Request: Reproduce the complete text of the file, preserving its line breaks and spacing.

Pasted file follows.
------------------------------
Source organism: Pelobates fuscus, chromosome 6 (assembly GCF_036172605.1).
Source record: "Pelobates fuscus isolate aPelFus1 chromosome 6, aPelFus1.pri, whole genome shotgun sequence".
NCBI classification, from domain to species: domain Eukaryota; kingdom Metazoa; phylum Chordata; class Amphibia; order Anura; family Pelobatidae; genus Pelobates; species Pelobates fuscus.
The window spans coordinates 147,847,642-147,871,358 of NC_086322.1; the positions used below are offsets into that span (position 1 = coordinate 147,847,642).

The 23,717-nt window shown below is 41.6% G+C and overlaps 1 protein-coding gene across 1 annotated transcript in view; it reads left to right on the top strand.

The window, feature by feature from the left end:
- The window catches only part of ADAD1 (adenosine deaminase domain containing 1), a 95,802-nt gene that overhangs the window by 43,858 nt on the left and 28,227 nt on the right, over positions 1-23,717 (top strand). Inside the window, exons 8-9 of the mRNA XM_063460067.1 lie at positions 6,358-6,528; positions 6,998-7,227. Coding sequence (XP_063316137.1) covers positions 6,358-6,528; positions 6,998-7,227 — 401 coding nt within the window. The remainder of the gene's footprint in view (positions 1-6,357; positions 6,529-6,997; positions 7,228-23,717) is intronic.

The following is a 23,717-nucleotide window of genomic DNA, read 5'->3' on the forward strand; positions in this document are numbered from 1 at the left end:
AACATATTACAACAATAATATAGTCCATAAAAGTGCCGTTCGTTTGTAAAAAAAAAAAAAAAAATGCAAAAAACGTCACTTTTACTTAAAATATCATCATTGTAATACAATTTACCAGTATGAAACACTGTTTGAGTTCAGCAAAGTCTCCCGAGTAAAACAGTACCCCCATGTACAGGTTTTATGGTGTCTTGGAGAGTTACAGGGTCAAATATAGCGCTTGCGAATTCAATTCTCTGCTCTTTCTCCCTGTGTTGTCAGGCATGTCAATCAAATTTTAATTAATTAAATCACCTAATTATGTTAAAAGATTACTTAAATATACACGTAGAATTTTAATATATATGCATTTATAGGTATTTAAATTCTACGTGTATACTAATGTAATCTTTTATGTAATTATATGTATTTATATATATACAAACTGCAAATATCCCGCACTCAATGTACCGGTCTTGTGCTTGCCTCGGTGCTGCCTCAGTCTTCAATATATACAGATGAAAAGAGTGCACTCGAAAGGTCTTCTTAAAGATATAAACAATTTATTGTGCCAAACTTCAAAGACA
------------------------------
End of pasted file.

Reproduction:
Source organism: Pelobates fuscus, chromosome 6 (assembly GCF_036172605.1).
Source record: "Pelobates fuscus isolate aPelFus1 chromosome 6, aPelFus1.pri, whole genome shotgun sequence".
NCBI classification, from domain to species: domain Eukaryota; kingdom Metazoa; phylum Chordata; class Amphibia; order Anura; family Pelobatidae; genus Pelobates; species Pelobates fuscus.
The window spans coordinates 147,847,642-147,871,358 of NC_086322.1; the positions used below are offsets into that span (position 1 = coordinate 147,847,642).

The 23,717-nt window shown below is 41.6% G+C and overlaps 1 protein-coding gene across 1 annotated transcript in view; it reads left to right on the top strand.

The window, feature by feature from the left end:
- The window catches only part of ADAD1 (adenosine deaminase domain containing 1), a 95,802-nt gene that overhangs the window by 43,858 nt on the left and 28,227 nt on the right, over positions 1-23,717 (top strand). Inside the window, exons 8-9 of the mRNA XM_063460067.1 lie at positions 6,358-6,528; positions 6,998-7,227. Coding sequence (XP_063316137.1) covers positions 6,358-6,528; positions 6,998-7,227 — 401 coding nt within the window. The remainder of the gene's footprint in view (positions 1-6,357; positions 6,529-6,997; positions 7,228-23,717) is intronic.

The following is a 23,717-nucleotide window of genomic DNA, read 5'->3' on the forward strand; positions in this document are numbered from 1 at the left end:
AACATATTACAACAATAATATAGTCCATAAAAGTGCCGTTCGTTTGTAAAAAAAAAAAAAAAAATGCAAAAAACGTCACTTTTACTTAAAATATCATCATTGTAATACAATTTACCAGTATGAAACACTGTTTGAGTTCAGCAAAGTCTCCCGAGTAAAACAGTACCCCCATGTACAGGTTTTATGGTGTCTTGGAGAGTTACAGGGTCAAATATAGCGCTTGCGAATTCAATTCTCTGCTCTTTCTCCCTGTGTTGTCAGGCATGTCAATCAAATTTTAATTAATTAAATCACCTAATTATGTTAAAAGATTACTTAAATATACACGTAGAATTTTAATATATATGCATTTATAGGTATTTAAATTCTACGTGTATACTAATGTAATCTTTTATGTAATTATATGTATTTATATATATACAAACTGCAAATATCCCGCACTCAATGTACCGGTCTTGTGCTTGCCTCGGTGCTGCCTCAGTCTTCAATATATACAGATGAAAAGAGTGCACTCGAAAGGTCTTCTTAAAGATATAAACAATTTATTGTGCCAAACTTCAAAGACA